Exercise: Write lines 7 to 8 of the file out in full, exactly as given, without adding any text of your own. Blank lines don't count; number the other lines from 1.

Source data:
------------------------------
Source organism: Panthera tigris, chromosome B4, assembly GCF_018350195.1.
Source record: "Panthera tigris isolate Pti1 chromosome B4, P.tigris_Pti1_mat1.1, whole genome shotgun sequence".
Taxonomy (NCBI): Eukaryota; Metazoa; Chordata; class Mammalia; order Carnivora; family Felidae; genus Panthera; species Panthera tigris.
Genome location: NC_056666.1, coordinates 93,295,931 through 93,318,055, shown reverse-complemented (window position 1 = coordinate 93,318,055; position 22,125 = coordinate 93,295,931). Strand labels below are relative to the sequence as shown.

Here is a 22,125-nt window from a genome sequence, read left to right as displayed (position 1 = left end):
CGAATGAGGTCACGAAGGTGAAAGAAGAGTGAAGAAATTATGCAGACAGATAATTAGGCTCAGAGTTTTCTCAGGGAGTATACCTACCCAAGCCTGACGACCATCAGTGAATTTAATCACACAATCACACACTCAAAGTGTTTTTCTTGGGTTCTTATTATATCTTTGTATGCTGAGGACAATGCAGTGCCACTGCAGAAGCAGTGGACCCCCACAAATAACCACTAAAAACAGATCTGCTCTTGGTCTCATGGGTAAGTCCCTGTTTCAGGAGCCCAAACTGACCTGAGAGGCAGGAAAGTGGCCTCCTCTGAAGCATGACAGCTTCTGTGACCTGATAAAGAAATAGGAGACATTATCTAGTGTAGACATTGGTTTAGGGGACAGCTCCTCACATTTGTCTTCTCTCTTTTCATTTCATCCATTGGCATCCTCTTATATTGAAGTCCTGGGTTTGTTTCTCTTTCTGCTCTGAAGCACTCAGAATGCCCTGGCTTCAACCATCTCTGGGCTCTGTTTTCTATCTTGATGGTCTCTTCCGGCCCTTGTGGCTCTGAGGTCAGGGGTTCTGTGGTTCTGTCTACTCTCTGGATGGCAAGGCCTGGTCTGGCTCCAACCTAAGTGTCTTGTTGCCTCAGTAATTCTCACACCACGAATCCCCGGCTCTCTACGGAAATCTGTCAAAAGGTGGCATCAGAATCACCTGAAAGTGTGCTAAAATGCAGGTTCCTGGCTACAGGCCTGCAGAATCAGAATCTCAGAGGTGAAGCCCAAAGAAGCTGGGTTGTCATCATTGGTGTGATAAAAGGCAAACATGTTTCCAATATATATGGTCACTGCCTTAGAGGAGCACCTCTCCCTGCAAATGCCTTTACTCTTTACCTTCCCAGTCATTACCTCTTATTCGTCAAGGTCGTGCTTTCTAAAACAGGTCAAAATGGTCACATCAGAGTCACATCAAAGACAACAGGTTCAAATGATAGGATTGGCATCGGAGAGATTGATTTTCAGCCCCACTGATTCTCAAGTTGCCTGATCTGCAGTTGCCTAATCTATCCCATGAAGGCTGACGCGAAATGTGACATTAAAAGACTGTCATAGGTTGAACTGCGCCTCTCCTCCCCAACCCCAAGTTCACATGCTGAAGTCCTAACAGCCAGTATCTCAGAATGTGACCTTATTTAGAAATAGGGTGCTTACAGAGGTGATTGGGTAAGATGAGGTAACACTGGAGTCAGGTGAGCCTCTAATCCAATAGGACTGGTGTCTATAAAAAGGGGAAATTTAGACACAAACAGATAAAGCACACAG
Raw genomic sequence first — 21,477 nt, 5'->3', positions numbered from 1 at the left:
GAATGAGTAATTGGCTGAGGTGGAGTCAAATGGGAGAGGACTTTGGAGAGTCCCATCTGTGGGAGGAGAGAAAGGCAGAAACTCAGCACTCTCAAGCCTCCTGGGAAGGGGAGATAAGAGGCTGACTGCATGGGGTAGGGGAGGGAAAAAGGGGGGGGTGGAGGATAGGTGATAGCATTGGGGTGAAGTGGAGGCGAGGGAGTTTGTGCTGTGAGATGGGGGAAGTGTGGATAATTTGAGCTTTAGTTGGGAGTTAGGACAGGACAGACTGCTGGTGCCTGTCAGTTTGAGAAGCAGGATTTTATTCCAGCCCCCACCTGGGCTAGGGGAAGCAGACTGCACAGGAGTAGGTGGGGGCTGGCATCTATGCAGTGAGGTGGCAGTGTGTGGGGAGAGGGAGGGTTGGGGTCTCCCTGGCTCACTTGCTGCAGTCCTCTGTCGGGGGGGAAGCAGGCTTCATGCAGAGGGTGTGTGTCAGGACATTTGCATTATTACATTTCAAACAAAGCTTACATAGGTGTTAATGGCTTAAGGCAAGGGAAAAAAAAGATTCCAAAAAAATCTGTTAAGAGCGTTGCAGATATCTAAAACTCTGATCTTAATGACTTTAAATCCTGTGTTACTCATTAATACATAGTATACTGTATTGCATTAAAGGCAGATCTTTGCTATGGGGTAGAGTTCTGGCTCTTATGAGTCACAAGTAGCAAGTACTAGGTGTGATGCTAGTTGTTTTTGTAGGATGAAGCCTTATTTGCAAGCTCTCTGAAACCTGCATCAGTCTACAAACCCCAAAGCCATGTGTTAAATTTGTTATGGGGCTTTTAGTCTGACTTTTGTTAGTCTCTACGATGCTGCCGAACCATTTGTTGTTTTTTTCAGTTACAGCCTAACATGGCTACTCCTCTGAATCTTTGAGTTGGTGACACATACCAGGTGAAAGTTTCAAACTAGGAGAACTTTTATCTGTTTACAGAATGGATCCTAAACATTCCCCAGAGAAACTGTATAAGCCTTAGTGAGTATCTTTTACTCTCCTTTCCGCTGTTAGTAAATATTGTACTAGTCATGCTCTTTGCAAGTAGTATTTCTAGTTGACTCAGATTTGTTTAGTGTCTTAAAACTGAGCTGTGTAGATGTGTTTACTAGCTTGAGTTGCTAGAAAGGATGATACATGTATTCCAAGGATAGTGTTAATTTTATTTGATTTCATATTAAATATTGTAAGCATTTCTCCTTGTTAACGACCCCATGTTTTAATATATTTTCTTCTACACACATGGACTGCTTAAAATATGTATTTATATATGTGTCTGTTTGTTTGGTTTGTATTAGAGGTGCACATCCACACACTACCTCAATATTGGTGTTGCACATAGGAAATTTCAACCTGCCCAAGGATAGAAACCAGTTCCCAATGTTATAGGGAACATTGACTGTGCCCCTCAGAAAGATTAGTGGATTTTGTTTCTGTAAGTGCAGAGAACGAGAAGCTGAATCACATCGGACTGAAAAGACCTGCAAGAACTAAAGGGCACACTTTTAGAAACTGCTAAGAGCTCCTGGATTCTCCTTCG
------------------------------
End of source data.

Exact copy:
Raw genomic sequence first — 21,477 nt, 5'->3', positions numbered from 1 at the left:
GAATGAGTAATTGGCTGAGGTGGAGTCAAATGGGAGAGGACTTTGGAGAGTCCCATCTGTGGGAGGAGAGAAAGGCAGAAACTCAGCACTCTCAAGCCTCCTGGGAAGGGGAGATAAGAGGCTGACTGCATGGGGTAGGGGAGGGAAAAAGGGGGGGGTGGAGGATAGGTGATAGCATTGGGGTGAAGTGGAGGCGAGGGAGTTTGTGCTGTGAGATGGGGGAAGTGTGGATAATTTGAGCTTTAGTTGGGAGTTAGGACAGGACAGACTGCTGGTGCCTGTCAGTTTGAGAAGCAGGATTTTATTCCAGCCCCCACCTGGGCTAGGGGAAGCAGACTGCACAGGAGTAGGTGGGGGCTGGCATCTATGCAGTGAGGTGGCAGTGTGTGGGGAGAGGGAGGGTTGGGGTCTCCCTGGCTCACTTGCTGCAGTCCTCTGTCGGGGGGGAAGCAGGCTTCATGCAGAGGGTGTGTGTCAGGACATTTGCATTATTACATTTCAAACAAAGCTTACATAGGTGTTAATGGCTTAAGGCAAGGGAAAAAAAAGATTCCAAAAAAATCTGTTAAGAGCGTTGCAGATATCTAAAACTCTGATCTTAATGACTTTAAATCCTGTGTTACTCATTAATACATAGTATACTGTATTGCATTAAAGGCAGATCTTTGCTATGGGGTAGAGTTCTGGCTCTTATGAGTCACAAGTAGCAAGTACTAGGTGTGATGCTAGTTGTTTTTGTAGGATGAAGCCTTATTTGCAAGCTCTCTGAAACCTGCATCAGTCTACAAACCCCAAAGCCATGTGTTAAATTTGTTATGGGGCTTTTAGTCTGACTTTTGTTAGTCTCTACGATGCTGCCGAACCATTTGTTGTTTTTTTCAGTTACAGCCTAACATGGCTACTCCTCTGAATCTTTGAGTTGGTGACACATACCAGGTGAAAGTTTCAAACTAGGAGAACTTTTATCTGTTTACAGAATGGATCCTAAACATTCCCCAGAGAAACTGTATAAGCCTTAGTGAGTATCTTTTACTCTCCTTTCCGCTGTTAGTAAATATTGTACTAGTCATGCTCTTTGCAAGTAGTATTTCTAGTTGACTCAGATTTGTTTAGTGTCTTAAAACTGAGCTGTGTAGATGTGTTTACTAGCTTGAGTTGCTAGAAAGGATGATACATGTATTCCAAGGATAGTGTTAATTTTATTTGATTTCATATTAAATATTGTAAGCATTTCTCCTTGTTAACGACCCCATGTTTTAATATATTTTCTTCTACACACATGGACTGCTTAAAATATGTATTTATATATGTGTCTGTTTGTTTGGTTTGTATTAGAGGTGCACATCCACACACTACCTCAATATTGGTGTTGCACATAGGAAATTTCAACCTGCCCAAGGATAGAAACCAGTTCCCAATGTTATAGGGAACATTGACTGTGCCCCTCAGAAAGATTAGTGGATTTTGTTTCTGTAAGTGCAGAGAACGAGAAGCTGAATCACATCGGACTGAAAAGACCTGCAAGAACTAAAGGGCACACTTTTAGAAACTGCTAAGAGCTCCTGGATTCTCCTTCG